Holloway was a big fan early on of hip-hop, hanging out with pioneering Auckland rap and graffiti posse Smooth Crew in the mid-1980s and raiding their crates for early Tommy Boy 12-inches. He soaked up a lot of the music coming out of clubs in the late 80s and early 90s, which led to him becoming one of a small handful of studio engineers in Auckland who had a decent grasp on producing urban sounds, alongside the likes of Mark Tierney, Angus McNaughton, and Chris Sinclair.
Holloway set up his own studio, Beaver Studio, in 1991, with production partner Greg Davis, and later become the sole owner. He hooked up in the mid-1990s with the Deepgrooves label when they set up their own in-house production studio, called Kaiun Digital, in central Auckland. Beaver was based on the seventh floor of the same building in Victoria Street, with Deepgrooves on the second floor.
Holloway says “My first recording was a homage to NWA in January 1990, with Mark Tierney engineering ... then once I got to Deepgrooves, our demos were hijacked for the Sulata album, which I produced. That place was amazing to work at – so many talented people, There was Zane [Lowe] with his Breaks Co-Op stuff, Ermehn, Phil with his UPR stuff, and Rob Salmon hanging round, who I was always trying to get to do the first House track out of NZ with.” (Back2Basics magazine, Oct/Nov 2004)
Simon Holloway worked across a range of Deepgrooves productions as engineer and programmer, most notably co-writing and producing the 1997 debut album Kia Koe for singer Sulata. The album scored nominations at the NZ Music Awards the following year for best engineer and best producer.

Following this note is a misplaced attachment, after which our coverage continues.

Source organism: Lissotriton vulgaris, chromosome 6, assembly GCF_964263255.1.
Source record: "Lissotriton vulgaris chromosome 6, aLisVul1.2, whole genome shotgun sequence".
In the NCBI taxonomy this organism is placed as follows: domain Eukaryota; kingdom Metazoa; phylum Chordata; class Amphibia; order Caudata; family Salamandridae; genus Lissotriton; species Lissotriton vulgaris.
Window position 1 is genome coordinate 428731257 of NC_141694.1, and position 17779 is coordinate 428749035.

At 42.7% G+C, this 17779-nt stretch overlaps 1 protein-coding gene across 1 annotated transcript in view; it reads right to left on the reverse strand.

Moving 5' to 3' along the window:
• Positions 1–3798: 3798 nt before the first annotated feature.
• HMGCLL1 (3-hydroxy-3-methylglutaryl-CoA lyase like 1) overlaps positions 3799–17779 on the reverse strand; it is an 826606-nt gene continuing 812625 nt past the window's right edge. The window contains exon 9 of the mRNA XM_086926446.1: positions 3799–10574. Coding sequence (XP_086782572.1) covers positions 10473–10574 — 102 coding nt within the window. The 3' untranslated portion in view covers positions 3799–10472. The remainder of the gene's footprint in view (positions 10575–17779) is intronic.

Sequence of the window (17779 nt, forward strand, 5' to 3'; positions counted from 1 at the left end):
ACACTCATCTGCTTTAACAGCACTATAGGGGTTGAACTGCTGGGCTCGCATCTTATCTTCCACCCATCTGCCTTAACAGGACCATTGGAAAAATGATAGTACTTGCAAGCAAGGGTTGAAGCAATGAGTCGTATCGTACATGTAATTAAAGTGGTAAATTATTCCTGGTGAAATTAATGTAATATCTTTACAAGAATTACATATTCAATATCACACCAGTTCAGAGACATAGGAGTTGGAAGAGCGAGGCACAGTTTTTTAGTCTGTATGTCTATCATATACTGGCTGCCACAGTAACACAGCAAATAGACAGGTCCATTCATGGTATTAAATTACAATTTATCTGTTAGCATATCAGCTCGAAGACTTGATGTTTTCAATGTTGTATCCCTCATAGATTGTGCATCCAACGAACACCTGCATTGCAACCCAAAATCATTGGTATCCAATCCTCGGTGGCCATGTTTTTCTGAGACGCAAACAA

He started working with Phil Fuemana on his Urban Pasifika label, recording and engineering a number of their acts including Lost Tribe, and Aaria, firstly at the Deepgrooves studio, then later in his own studio, Beaver Music, from 1997 onwards.
Phil described their working relationship in NZ Musician (Feb/March 1999), saying “He’s the one engineer who doesn't front up with that ‘I know it all’ shit … one of the main things our genre has had to deal with is engineers who don’t know shit about hip-hop. We [Urban Pasifika] bring the hip-hop/R&B flavour to the desk, Simon laces it with his sonic and technical skills and it’s a team effort.”
Holloway was involved with Greg Churchill (resident DJ at the Box at the time) in the Beaver Music remix of Jan Hellriegel's ‘Melusine’, which Simon described as the first local record from the pop genre that could be played in a nightclub.
Holloway went on to work with Dei Hamo, and Nesian Mystik, which led to him starting his own label, with Nesian Mystik’s manager Adee Keil. Their first act was Misfits of Science, who hit big with their single ‘Fools Love’, which spent four weeks at No.1 on the singles charts.